Improved quality of life and life expectancy has increased the number of couples divorcing in later life, particularly over age 65, often referred to as “silver separators”.
Although the below issues are not limited to those considering a divorce in later life, they occur more commonly in such cases. The information set out in this insight is just as relevant to younger couples contemplating divorce.
Whilst financial considerations are important to every couple thinking about ending their marriage, this is all the more true for those that have already retired. For many retired couples, the most valuable asset(s) may well be their pension(s).
A pension is not only the income it produces during retirement. There may be benefits payable upon death, e.g., widow/widower’s pensions which can alone be very valuable. A divorce will end any entitlement to a former spouse to such benefits. However, upon divorce, the parties can share pensions, resulting in each party receiving their own separate income stream. A pension sharing order has the effect of reducing the amount received by the original pension member spouse.
Although not exclusive to parties with pensions in payment, it is sensible for input to be obtained from a pension on divorce expert who can both ascertain the true value of pensions and recommend how those pensions ought to be shared to achieve fairness for the parties.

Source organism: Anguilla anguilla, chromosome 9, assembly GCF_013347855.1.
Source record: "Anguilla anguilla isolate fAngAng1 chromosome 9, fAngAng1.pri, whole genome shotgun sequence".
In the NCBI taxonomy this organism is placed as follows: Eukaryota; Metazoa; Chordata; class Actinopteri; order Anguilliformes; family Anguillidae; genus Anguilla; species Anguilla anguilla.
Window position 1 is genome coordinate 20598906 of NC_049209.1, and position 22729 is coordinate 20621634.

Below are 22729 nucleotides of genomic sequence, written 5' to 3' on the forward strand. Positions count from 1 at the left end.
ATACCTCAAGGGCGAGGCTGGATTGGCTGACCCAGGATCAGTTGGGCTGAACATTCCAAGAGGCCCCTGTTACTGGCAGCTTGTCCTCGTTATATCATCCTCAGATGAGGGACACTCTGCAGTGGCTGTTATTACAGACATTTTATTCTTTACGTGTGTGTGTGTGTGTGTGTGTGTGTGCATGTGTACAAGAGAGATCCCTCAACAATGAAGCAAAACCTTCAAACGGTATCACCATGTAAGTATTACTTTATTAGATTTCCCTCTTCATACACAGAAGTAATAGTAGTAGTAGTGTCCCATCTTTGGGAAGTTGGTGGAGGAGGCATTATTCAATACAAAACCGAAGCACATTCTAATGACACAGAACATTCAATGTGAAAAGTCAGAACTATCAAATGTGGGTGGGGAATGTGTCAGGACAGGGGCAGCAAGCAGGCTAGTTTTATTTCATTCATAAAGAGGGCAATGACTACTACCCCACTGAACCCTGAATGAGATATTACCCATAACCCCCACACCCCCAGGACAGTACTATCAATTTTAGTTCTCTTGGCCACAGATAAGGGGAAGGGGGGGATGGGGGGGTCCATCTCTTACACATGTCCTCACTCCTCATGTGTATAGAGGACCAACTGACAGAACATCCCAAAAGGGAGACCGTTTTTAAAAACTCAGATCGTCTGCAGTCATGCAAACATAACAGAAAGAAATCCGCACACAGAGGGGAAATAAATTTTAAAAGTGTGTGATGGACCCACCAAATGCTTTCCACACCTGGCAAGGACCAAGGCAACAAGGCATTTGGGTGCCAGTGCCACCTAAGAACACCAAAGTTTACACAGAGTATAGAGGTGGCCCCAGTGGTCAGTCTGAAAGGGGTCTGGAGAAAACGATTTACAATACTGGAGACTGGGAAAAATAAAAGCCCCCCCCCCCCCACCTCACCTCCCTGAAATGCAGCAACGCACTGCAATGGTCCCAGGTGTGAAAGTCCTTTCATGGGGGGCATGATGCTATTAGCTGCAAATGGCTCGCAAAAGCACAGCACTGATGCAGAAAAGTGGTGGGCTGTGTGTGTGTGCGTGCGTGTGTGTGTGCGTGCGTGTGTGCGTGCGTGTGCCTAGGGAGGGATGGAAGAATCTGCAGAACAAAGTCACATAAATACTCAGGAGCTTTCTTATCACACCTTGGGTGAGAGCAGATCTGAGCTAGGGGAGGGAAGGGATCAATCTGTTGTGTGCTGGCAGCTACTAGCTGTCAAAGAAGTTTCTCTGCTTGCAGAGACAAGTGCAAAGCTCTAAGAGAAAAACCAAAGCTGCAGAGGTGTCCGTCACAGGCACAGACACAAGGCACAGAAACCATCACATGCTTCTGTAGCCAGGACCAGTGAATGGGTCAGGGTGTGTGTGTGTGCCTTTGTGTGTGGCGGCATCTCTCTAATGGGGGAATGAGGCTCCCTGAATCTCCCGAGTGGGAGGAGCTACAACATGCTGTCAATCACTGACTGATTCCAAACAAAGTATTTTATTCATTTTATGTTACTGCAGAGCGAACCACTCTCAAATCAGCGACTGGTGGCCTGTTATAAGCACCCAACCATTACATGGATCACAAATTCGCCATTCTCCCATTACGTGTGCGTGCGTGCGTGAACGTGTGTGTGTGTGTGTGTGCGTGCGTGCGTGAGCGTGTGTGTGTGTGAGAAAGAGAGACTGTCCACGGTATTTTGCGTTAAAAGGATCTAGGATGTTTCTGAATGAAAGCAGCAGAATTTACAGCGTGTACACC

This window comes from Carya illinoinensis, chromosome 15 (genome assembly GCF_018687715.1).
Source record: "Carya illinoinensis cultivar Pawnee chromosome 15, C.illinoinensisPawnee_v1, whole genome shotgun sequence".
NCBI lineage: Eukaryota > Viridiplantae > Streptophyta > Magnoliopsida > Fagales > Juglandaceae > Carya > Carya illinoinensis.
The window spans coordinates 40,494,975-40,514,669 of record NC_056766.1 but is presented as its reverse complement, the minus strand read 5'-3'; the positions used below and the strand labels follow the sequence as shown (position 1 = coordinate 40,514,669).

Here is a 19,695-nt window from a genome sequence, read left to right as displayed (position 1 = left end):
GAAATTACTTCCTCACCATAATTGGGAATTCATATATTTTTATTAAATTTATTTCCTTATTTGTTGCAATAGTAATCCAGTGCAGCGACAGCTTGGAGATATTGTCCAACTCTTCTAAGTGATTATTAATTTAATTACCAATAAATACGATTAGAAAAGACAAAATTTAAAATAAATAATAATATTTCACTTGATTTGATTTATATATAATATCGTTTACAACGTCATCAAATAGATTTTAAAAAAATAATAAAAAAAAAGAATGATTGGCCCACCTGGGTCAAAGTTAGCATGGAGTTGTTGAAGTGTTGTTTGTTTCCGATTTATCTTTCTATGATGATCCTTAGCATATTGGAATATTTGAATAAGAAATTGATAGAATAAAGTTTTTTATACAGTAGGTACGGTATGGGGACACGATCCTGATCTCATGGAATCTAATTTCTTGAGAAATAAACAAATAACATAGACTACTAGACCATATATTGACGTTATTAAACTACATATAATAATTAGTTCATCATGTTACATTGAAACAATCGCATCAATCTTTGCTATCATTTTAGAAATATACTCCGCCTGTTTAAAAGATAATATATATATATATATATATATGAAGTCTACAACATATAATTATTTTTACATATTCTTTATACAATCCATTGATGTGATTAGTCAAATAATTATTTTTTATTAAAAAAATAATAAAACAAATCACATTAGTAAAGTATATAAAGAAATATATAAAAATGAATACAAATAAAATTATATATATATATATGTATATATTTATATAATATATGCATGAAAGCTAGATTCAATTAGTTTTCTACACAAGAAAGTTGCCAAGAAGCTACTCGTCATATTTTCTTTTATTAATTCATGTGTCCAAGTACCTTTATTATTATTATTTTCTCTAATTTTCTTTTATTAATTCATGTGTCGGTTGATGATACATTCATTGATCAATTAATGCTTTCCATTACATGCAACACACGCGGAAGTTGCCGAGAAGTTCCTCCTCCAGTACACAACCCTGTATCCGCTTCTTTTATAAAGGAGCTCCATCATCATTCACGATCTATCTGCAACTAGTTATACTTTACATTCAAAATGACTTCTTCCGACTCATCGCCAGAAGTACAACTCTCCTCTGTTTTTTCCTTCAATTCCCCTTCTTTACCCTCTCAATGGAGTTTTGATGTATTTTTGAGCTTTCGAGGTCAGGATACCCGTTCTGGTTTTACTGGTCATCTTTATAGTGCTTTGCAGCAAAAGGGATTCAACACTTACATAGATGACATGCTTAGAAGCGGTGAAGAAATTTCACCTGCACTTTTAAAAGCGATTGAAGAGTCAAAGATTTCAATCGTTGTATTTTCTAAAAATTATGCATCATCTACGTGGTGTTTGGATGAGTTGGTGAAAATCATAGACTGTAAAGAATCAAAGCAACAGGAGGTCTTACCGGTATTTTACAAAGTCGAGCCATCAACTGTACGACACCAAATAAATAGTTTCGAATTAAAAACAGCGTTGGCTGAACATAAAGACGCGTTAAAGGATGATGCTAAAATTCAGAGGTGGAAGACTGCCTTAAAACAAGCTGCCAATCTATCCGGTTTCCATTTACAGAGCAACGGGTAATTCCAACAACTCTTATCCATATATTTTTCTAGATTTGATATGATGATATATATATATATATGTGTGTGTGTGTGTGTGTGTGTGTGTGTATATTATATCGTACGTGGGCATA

When looking at dividing matrimonial wealth, older couples may have other requirements such as ensuring they have enough capital to meet their care needs later in life. Such couples might also want to consider whether divorcing is the right option for them. As mentioned above, widows benefits are lost upon divorce but where pensions are producing an income which ought to be shared, a pension sharing order can be made on divorce giving each party control over their own finances.
There are also inheritance and tax implications that should be considered. If a couple are separated but remain married, they retain the legal relationship of husband and wife and therefore if one or both parties do not have wills, the other will inherit all or part of their estate (depending upon the existence of children) in the event of death. For more information on intestacy click here.
On divorce, this ceases to be the case and any wills benefitting a former spouse cease to do so. The importance of preparing a will, particularly if contemplating a separation or divorce, cannot be overstated. For more information on making a will click here.
Assets passing to a spouse on death typically pass without inheritance tax becoming payable. Capital Gains Tax can also be avoided where assets are transferred between spouses during their lifetimes. The same is not true once a couple have divorced as the parties are no longer legally married and are not classed as a spouse. Financial and tax advice should always be sought before important decisions, that may have financial consequences, are taken.
There are also complex issues where one party may have a medical condition impacting their ability to make decisions. We have a separate insight dealing with capacity issues on divorce.
What are my next steps?
Whatever you are considering, it is important to seek legal advice so that you decide upon a way forward in an informed way. A Family Law solicitor will be able to guide you through your options and advise you about your next steps. Our team of specialist family lawyers offer a free initial consultation.